Burning Ambitions: How Three Presidents Ignited the Natural Gas Revolution 

Natural gas is delivered to Americans across the country through a pipeline network more than 2.6 million miles long. This network, the energy within it and the natural gas utilities that run it are overseen by a complex array of regulatory agencies. This system evolved over the course of the 20th century, with frequent work and support by American Presidents. This President’s Day let’s look back on some of the Presidents who made the greatest impact on our natural gas system. 

As one might expect from the man whose political success convinced Congress to institute term limits, President Franklin Roosevelt was tremendously influential in shaping America’s regulatory landscape. Natural gas rapidly grew in importance over the first decades of the 20th century, with nascent natural gas utilities and localized natural gas delivery systems beginning to grow. As pipeline technology advanced, those delivery networks expanded – first from town to town, then from state to state. While a sign of America’s progress, this boom of natural gas was not without its growing pains. 

A utility company, whether it delivers natural gas, water, or electricity, requires an enormous amount of infrastructure. Making this financially viable requires a sufficient density of customers in one area – to keep costs low. However, if there were five or six companies operating in that area, each running their own pipelines to service a smaller share of the market, the cost of natural gas would be significantly higher and unaffordable to most customers.  Utility companies are therefore natural monopolies, where a single company serving a given area is best for the companies and the customers alike. 

The problem here is that unregulated monopolies, with the ability to set their own prices in the absence of any competition, are prone to setting those prices high. Regulation was needed to ensure that this profit did not become unreasonable at the expense of the customers. 

Enter Roosevelt. In 1935, following a report by the Federal Trade Commission highlighting this problem, Congress passed the Public Utility Holding Company Act of 1935. This act gave Congress the authority to regulate, license and break up energy utilities. Today, America’s natural gas utilities remain regulated monopolies, with expenditures and pricing submitted to and approved by government boards. What this regulation did not do was address a second challenge: interstate natural gas transmission companies could dictate prices to utilities. 

To address this, just three years later, the Natural Gas Act of 1938 removed price-setting power from interstate natural gas transmission companies and delegated the authority to ensure “just and reasonable” rates to the Federal Power Commission. In doing so, Roosevelt left us with the regulatory basis of the modern natural gas system firmly established. Infrastructure could be built, encouraged by fair and reliable profits, to deliver necessary energy to customers at just and reasonable prices.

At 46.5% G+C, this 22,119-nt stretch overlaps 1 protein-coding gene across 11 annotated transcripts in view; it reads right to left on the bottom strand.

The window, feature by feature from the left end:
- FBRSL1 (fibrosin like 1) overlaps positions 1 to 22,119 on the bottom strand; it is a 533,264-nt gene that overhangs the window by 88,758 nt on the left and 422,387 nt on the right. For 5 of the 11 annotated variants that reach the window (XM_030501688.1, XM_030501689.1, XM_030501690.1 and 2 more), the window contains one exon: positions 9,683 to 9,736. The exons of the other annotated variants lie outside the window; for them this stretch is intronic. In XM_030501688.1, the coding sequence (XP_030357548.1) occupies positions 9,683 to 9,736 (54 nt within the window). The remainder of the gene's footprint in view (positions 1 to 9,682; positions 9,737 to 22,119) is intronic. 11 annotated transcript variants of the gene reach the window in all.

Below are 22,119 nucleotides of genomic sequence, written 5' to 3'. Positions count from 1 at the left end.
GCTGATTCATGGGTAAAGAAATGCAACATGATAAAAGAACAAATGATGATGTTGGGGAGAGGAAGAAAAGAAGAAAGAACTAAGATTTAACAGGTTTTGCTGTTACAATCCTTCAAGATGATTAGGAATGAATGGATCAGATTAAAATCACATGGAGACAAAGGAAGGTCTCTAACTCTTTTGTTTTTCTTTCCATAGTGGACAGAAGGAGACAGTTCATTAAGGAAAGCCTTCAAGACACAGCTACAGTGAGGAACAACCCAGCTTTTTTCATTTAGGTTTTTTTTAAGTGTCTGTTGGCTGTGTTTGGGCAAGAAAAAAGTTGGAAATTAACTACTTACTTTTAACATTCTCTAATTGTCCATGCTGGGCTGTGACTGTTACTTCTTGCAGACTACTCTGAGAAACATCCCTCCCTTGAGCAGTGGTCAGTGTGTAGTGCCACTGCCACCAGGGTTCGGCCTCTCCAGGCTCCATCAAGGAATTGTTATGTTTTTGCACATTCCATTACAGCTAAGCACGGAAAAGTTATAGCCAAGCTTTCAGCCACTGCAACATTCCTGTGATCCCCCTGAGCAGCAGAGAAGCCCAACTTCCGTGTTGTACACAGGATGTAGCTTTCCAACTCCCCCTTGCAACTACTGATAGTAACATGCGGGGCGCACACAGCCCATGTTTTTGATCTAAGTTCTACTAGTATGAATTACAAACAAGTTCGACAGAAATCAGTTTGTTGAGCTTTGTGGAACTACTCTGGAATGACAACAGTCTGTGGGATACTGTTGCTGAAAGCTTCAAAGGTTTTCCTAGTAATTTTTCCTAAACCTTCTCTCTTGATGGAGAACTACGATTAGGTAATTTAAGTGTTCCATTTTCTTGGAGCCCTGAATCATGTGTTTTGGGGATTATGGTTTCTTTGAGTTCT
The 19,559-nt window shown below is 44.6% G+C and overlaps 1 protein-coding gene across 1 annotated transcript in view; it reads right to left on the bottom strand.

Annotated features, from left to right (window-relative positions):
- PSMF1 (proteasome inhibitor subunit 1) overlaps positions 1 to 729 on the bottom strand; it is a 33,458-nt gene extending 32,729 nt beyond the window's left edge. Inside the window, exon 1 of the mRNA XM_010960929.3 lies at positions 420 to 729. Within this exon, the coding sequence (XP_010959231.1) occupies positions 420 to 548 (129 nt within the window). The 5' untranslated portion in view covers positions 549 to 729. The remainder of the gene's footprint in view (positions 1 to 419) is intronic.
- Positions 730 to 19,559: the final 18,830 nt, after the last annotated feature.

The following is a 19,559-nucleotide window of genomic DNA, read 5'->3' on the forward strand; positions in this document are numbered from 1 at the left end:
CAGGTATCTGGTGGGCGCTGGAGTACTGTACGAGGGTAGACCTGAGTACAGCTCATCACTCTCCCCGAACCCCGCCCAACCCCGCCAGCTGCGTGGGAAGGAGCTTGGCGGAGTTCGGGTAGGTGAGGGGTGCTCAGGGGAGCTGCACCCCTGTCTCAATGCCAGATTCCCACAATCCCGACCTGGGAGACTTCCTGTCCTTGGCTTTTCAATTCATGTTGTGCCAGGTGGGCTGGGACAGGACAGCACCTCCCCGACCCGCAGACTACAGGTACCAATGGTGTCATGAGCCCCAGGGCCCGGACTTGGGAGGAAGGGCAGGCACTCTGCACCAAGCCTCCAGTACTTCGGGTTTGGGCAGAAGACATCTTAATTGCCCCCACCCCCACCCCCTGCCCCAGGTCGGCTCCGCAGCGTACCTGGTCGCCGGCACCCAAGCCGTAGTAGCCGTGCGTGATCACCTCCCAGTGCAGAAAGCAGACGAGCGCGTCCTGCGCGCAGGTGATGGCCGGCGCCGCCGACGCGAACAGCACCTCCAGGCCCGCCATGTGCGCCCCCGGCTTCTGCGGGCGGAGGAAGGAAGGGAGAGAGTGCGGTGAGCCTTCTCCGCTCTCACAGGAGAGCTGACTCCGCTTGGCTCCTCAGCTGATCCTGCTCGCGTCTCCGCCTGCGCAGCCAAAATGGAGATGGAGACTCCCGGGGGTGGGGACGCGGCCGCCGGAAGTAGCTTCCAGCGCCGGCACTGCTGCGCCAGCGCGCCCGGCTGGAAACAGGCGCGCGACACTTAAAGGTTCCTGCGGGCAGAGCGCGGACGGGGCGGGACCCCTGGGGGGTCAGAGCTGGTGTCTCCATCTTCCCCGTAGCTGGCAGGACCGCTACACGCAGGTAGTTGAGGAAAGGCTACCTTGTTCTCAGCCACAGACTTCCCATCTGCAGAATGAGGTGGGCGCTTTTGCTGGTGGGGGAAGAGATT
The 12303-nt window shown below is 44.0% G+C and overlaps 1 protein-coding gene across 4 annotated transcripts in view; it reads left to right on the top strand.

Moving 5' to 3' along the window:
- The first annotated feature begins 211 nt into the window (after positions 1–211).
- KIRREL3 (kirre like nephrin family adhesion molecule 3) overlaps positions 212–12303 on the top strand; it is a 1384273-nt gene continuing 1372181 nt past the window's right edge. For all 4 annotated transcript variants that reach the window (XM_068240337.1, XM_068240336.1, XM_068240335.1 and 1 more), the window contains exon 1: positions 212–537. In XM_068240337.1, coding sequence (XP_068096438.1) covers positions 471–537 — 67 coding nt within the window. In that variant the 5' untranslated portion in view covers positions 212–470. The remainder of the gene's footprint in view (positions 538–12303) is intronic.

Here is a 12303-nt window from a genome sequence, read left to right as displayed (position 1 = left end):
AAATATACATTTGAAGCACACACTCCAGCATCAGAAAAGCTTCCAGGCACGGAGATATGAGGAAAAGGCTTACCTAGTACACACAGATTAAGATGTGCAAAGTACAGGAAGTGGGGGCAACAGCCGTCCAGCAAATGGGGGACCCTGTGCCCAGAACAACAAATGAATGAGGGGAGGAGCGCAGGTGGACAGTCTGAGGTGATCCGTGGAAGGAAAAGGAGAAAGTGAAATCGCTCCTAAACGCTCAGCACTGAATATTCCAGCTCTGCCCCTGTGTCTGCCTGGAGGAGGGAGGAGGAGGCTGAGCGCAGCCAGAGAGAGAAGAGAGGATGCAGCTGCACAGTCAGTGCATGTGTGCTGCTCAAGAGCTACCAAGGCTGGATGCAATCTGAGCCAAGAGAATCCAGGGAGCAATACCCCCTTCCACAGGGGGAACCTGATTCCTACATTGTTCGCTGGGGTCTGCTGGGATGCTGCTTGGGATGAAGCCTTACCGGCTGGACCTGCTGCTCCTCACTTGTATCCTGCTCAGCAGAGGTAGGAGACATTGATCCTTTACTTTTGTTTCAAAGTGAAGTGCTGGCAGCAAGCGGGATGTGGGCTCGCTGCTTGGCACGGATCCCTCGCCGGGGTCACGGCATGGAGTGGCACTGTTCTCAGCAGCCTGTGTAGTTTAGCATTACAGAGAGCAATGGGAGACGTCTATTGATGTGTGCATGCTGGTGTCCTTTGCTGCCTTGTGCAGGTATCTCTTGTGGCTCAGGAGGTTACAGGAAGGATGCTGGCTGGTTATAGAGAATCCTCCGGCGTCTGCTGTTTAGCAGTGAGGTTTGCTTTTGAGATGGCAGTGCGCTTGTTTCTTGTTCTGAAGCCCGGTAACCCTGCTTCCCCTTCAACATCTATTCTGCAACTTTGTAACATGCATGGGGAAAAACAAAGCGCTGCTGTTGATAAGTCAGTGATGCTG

Things ran reasonably smoothly until the 1973 oil embargo by Arab oil-producing states triggered an Energy Crisis. President Richard Nixon, recognizing that dependence on potentially hostile foreign powers for energy isn’t a sustainable way to run a superpower, launched Project Independence. This initiative sought to achieve American energy self-sufficiency by 1980. 

Project Independence had a two-pronged approach for tackling this goal: reducing energy consumption through greater efficiency and conservation while increasing American energy production. While Project Independence failed to achieve its goals by 1980, energy efficiency remains a key pillar of the American natural gas industry. The average natural gas home sees its emissions fall by 1.3% each year thanks to greater energy efficiency, with total emissions down by more than half since Nixon’s tenure as President. At the same time, the gas delivery system meanwhile has been made increasingly more efficient, with emissions down by 70% since 1990. Additionally, the Shale Revolution unleashed an incredible energy boom starting in the mid 2000’s, with abundant natural gas finally delivering the energy independence Nixon had sought. 

When President Jimmy Carter followed Nixon however, he inherited a still ongoing energy crisis, and took additional steps to alleviate it with the Natural Gas Policy Act of 1978. This legislation authorized the federal government to take emergency actions to address the shortage of natural gas. and turned Roosevelt’s FPC into today’s Federal Energy Regulatory Commission (FERC) with wide ranging powers to regulate both interstate and intrastate production and transmission intended to help cut through red tape and address energy shortages. NPGA helped to increase the supply of available natural gas, allowing the establishment of the modern natural gas market. 

The natural gas system and the regulations overseeing it continue to evolve as modern presidents respond to changing geopolitical conditions and political environments. One thing remains certain: a great many more presidents will have the chance to make their contributions to this vital system as it continues to supply safe, reliable and affordable energy for many decades to come.